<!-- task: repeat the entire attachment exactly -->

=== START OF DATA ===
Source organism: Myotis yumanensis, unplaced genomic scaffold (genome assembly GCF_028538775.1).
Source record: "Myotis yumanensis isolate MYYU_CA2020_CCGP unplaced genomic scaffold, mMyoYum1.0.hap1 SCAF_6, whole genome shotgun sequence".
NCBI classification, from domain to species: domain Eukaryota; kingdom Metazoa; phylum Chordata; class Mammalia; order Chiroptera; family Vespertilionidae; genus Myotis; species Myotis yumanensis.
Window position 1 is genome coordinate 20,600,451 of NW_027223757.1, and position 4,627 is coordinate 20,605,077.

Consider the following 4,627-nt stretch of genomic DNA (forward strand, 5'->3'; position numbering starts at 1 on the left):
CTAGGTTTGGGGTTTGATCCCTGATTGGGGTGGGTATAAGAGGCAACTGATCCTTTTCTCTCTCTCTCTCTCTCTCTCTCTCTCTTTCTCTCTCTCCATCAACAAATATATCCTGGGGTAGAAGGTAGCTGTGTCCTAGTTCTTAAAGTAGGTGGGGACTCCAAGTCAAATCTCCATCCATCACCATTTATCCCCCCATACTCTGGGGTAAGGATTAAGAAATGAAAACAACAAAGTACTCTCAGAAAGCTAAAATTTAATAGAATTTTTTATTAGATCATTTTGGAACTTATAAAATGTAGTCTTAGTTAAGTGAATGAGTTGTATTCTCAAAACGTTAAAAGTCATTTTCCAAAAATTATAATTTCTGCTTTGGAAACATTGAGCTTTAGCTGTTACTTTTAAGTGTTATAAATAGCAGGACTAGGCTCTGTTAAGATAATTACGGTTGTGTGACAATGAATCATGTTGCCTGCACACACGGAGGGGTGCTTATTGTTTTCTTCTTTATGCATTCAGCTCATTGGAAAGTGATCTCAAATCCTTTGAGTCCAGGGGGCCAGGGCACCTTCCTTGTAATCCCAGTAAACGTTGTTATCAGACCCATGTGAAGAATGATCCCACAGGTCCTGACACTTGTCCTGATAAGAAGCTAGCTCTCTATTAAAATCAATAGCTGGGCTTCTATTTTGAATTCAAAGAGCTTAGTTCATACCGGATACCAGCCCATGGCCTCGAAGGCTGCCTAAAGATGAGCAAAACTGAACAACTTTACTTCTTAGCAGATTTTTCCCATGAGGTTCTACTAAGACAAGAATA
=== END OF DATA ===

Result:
Source organism: Myotis yumanensis, unplaced genomic scaffold (genome assembly GCF_028538775.1).
Source record: "Myotis yumanensis isolate MYYU_CA2020_CCGP unplaced genomic scaffold, mMyoYum1.0.hap1 SCAF_6, whole genome shotgun sequence".
NCBI classification, from domain to species: domain Eukaryota; kingdom Metazoa; phylum Chordata; class Mammalia; order Chiroptera; family Vespertilionidae; genus Myotis; species Myotis yumanensis.
Window position 1 is genome coordinate 20,600,451 of NW_027223757.1, and position 4,627 is coordinate 20,605,077.

Consider the following 4,627-nt stretch of genomic DNA (forward strand, 5'->3'; position numbering starts at 1 on the left):
CTAGGTTTGGGGTTTGATCCCTGATTGGGGTGGGTATAAGAGGCAACTGATCCTTTTCTCTCTCTCTCTCTCTCTCTCTCTCTCTTTCTCTCTCTCCATCAACAAATATATCCTGGGGTAGAAGGTAGCTGTGTCCTAGTTCTTAAAGTAGGTGGGGACTCCAAGTCAAATCTCCATCCATCACCATTTATCCCCCCATACTCTGGGGTAAGGATTAAGAAATGAAAACAACAAAGTACTCTCAGAAAGCTAAAATTTAATAGAATTTTTTATTAGATCATTTTGGAACTTATAAAATGTAGTCTTAGTTAAGTGAATGAGTTGTATTCTCAAAACGTTAAAAGTCATTTTCCAAAAATTATAATTTCTGCTTTGGAAACATTGAGCTTTAGCTGTTACTTTTAAGTGTTATAAATAGCAGGACTAGGCTCTGTTAAGATAATTACGGTTGTGTGACAATGAATCATGTTGCCTGCACACACGGAGGGGTGCTTATTGTTTTCTTCTTTATGCATTCAGCTCATTGGAAAGTGATCTCAAATCCTTTGAGTCCAGGGGGCCAGGGCACCTTCCTTGTAATCCCAGTAAACGTTGTTATCAGACCCATGTGAAGAATGATCCCACAGGTCCTGACACTTGTCCTGATAAGAAGCTAGCTCTCTATTAAAATCAATAGCTGGGCTTCTATTTTGAATTCAAAGAGCTTAGTTCATACCGGATACCAGCCCATGGCCTCGAAGGCTGCCTAAAGATGAGCAAAACTGAACAACTTTACTTCTTAGCAGATTTTTCCCATGAGGTTCTACTAAGACAAGAATA